Collaboration in the Modern Educational Techno-Scape

During the past two weeks, I have had the opportunity to take advantage of various modern structures as I endeavored to create and deploy a population growth modeling activity in my AP Biology class.  The process used a series of modern computing tools, and enabled me to collaborate with folks across the country from the comfort of my computer.  So, I thought it might be worthwhile discussing the process, which could be easily adapted for anyone interested in creating pretty much anything educational, ever.

I suppose the whole thing began when Brad Williamson wrote a series of blog posts for NABT wherein he discussed how he uses spreadsheet models when teaching pre-service teachers, and cited the specific example of the “sparrow” model from the BSCS textbook series.  I have been aware of these posts for a while now (Brad is one of my favorite e-colleagues.  We have collaborated on a few AP Biology initiatives over the last few years—someday, we might even meet each other in person), and I have thought about taking the process that he describes and making something a bit more guided for AP Biology students for a year or so.  Being that I’m a busy little monkey, I didn’t really have the time to focus on it until these last two weeks, as my own class approaches our ecology unit for the year.  Once I did focus on it, I found that it was not particularly time consuming to construct the document that I envisioned.  A few periods on the Google Docs, and I was pretty much all set.  

Up to this point, I haven’t really described anything particularly novel for my process.  Most of the work that I do is based on the work that other people do.  And Google Docs is pretty much my default word-processor at this point in time.  But after I finished this activity, I wanted to get some feedback on it, so I enabled “anyone can comment”, and stuck the link to the document up on the AP Biology Teacher Community, where any interested teacher could take a look and leave a note or two about what they liked, and (more importantly) what they might change.  I haven’t used the “anyone can comment” feature prior to this activity, but I totally get the utility of it.  People leave their comments, and then I can make the modifications to the document that I want to make, and ignore any comments that I might want to ignore.  It’s a perfect system for getting peer feedback.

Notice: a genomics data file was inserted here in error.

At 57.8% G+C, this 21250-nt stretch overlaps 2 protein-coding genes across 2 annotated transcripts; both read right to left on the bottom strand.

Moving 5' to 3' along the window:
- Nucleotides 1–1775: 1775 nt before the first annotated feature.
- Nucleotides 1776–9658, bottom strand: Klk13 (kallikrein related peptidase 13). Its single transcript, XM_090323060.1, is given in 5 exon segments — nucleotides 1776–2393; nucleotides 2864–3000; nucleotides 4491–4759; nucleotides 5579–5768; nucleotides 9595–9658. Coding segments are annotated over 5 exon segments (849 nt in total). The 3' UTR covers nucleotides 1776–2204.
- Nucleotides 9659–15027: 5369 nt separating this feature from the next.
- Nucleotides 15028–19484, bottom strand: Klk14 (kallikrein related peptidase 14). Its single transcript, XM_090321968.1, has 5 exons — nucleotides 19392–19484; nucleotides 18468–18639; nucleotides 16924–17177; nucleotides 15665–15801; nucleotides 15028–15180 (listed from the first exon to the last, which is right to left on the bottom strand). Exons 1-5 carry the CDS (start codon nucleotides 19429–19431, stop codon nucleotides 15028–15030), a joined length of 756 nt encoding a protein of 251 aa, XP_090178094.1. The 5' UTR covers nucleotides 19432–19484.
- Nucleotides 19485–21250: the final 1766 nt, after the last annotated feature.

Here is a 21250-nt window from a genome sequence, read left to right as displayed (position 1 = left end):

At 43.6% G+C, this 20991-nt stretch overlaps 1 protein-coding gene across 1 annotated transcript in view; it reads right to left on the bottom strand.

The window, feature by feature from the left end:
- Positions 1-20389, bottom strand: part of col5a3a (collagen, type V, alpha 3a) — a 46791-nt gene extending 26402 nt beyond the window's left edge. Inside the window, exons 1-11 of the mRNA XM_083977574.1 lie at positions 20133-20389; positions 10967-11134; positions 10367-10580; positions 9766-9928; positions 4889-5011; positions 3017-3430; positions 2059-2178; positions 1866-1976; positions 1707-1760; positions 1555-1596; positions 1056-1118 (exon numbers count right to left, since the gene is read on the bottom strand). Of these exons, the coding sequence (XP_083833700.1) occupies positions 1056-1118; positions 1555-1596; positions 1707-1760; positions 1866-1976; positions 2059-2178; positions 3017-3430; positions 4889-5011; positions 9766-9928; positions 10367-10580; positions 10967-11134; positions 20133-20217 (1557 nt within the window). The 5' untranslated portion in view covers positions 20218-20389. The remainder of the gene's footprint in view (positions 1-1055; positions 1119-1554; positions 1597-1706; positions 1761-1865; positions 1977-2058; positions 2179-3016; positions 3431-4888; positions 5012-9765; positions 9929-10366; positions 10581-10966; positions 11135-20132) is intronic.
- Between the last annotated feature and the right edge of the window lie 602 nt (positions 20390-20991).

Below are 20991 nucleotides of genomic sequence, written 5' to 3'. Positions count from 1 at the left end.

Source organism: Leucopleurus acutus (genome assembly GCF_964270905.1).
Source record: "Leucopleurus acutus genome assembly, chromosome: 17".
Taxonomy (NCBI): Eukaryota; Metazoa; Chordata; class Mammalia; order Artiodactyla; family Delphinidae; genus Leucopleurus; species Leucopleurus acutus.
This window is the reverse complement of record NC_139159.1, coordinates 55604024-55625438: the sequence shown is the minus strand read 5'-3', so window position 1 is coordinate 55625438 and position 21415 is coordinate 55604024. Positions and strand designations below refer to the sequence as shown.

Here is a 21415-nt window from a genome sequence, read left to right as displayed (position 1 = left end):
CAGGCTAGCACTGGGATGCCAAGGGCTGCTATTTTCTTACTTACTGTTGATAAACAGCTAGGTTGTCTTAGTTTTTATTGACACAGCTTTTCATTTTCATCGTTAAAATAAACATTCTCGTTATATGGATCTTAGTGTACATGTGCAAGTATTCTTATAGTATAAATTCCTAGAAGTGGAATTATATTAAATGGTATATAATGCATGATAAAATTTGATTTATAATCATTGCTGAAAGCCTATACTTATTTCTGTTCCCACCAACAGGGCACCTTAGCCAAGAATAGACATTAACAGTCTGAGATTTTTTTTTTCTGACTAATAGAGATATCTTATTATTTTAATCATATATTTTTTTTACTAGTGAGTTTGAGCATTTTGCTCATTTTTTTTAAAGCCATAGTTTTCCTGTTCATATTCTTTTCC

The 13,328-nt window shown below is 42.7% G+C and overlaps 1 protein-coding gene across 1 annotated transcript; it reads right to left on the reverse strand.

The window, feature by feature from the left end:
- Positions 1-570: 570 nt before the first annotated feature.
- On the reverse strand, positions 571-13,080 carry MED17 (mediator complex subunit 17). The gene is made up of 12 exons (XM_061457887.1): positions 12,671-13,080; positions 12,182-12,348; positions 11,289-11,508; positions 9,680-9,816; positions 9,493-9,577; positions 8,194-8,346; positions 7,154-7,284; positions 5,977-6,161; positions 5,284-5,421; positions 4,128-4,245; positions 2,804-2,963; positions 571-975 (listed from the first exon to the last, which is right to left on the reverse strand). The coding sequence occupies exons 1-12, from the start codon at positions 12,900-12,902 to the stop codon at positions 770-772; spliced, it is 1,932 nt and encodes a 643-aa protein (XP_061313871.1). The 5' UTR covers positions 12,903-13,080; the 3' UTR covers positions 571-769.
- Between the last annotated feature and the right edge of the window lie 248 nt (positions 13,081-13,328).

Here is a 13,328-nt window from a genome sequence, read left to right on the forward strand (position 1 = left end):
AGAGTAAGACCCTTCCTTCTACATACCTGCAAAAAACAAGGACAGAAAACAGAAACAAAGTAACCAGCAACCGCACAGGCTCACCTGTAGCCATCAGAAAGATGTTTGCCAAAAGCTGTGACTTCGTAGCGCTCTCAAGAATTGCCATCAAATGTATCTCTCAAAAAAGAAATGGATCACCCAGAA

After the comments were made, and revisions incorporated, I was ready to use the activity with my students, which took place during the past three days of class.  The structure of the activity moves students through creating a series of spreadsheets for increasingly complex population models.  Here is my own, test-run, data:

Following this progression, students take the models and make a modification of their own design to model a new aspect of the population or the environment.  Students then post their modified models on the course blog, which you can check out here.  Some of the stuff they did is pretty darn cool, if you ask me.  

Anyway, that’s the process and the result.  I think there’s a lot of promise in the notion of making an activity and then opening it up for peer feedback.  I’ve used the “anyone can edit” feature of google docs quite a bit to make documents from scratch with a bunch of folks, but the “anyone can comment” feature is pretty awesome for circumstances where you just want to know what folks think about the work that you are doing.